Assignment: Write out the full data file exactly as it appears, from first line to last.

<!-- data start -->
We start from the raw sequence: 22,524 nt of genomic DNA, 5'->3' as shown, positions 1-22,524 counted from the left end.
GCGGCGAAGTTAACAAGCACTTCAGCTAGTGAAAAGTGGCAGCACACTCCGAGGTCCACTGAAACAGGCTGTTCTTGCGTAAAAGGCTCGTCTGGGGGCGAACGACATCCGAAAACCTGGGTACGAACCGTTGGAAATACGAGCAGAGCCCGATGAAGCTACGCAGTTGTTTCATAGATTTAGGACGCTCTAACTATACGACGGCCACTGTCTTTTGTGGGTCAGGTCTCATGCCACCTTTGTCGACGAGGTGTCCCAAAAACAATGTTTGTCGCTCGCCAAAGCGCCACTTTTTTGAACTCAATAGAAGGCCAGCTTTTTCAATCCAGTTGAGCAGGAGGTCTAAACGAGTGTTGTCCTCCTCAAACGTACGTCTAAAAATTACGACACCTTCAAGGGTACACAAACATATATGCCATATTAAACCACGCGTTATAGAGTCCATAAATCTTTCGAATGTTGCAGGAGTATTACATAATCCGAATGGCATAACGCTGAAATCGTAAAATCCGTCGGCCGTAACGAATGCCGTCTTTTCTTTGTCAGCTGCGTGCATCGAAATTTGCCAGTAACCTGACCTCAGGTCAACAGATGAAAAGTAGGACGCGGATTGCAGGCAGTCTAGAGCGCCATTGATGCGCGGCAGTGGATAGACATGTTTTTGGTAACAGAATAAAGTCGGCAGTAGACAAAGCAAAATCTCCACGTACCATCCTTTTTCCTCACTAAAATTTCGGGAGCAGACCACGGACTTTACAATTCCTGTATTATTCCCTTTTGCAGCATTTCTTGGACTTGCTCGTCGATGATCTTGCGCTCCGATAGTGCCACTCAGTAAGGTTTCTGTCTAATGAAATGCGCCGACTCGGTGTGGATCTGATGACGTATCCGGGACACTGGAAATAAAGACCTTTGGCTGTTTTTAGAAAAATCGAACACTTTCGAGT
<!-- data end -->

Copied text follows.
We start from the raw sequence: 22,524 nt of genomic DNA, 5'->3' as shown, positions 1-22,524 counted from the left end.
GCGGCGAAGTTAACAAGCACTTCAGCTAGTGAAAAGTGGCAGCACACTCCGAGGTCCACTGAAACAGGCTGTTCTTGCGTAAAAGGCTCGTCTGGGGGCGAACGACATCCGAAAACCTGGGTACGAACCGTTGGAAATACGAGCAGAGCCCGATGAAGCTACGCAGTTGTTTCATAGATTTAGGACGCTCTAACTATACGACGGCCACTGTCTTTTGTGGGTCAGGTCTCATGCCACCTTTGTCGACGAGGTGTCCCAAAAACAATGTTTGTCGCTCGCCAAAGCGCCACTTTTTTGAACTCAATAGAAGGCCAGCTTTTTCAATCCAGTTGAGCAGGAGGTCTAAACGAGTGTTGTCCTCCTCAAACGTACGTCTAAAAATTACGACACCTTCAAGGGTACACAAACATATATGCCATATTAAACCACGCGTTATAGAGTCCATAAATCTTTCGAATGTTGCAGGAGTATTACATAATCCGAATGGCATAACGCTGAAATCGTAAAATCCGTCGGCCGTAACGAATGCCGTCTTTTCTTTGTCAGCTGCGTGCATCGAAATTTGCCAGTAACCTGACCTCAGGTCAACAGATGAAAAGTAGGACGCGGATTGCAGGCAGTCTAGAGCGCCATTGATGCGCGGCAGTGGATAGACATGTTTTTGGTAACAGAATAAAGTCGGCAGTAGACAAAGCAAAATCTCCACGTACCATCCTTTTTCCTCACTAAAATTTCGGGAGCAGACCACGGACTTTACAATTCCTGTATTATTCCCTTTTGCAGCATTTCTTGGACTTGCTCGTCGATGATCTTGCGCTCCGATAGTGCCACTCAGTAAGGTTTCTGTCTAATGAAATGCGCCGACTCGGTGTGGATCTGATGACGTATCCGGGACACTGGAAATAAAGACCTTTGGCTGTTTTTAGAAAAATCGAACACTTTCGAGT